I haven’t been following Debian development enough, apparently, because this was news to me. And now, reading this article, I am pretty unsure about what I should do: the Debian Wiki advocates using the signed-by approach that this article ridicules as security theater.
The article is a little light on explanation of why the Debian-recommended approach is not a useful security measure, so maybe someone can tell me if my guess is right: Because package installation runs as root, a malicious third-party package can modify arbitrary files from other repositories regardless of which key those repositories’ packages are signed with. So apt install malware could install its own version of /usr/bin/ssh (e.g., in a post-install script, so it doesn’t show up in the package manifest) even though its signing key couldn’t be used to sign a malicious version of the Debian ssh package.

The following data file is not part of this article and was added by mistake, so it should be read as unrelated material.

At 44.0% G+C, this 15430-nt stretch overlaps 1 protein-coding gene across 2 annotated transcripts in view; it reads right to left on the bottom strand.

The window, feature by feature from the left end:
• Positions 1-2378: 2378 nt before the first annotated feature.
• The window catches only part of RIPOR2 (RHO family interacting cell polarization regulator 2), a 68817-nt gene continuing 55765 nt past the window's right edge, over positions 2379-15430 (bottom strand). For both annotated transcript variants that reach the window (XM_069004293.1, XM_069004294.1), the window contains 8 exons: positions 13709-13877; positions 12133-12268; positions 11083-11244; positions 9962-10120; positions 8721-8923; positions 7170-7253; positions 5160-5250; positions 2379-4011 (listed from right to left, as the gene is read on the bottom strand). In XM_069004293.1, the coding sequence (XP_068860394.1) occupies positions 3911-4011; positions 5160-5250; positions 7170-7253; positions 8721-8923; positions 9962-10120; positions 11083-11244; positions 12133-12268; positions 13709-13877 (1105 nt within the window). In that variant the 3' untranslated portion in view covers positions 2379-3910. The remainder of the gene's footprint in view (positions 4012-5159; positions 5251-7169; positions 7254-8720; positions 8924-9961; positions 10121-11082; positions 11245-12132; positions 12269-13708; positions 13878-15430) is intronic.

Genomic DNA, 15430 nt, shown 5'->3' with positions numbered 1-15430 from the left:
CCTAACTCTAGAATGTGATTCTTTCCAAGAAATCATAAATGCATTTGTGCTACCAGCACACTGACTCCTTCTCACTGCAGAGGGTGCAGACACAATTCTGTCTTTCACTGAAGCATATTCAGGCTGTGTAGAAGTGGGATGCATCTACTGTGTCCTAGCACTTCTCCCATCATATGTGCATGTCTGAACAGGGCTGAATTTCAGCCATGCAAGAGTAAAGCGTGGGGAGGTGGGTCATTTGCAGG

apt install malware
AIUI the repository that contains malware could also contain a malicious rebuild of the ssh package with a higher version number. malware could directly depend on that, or it could be picked up by a later security update.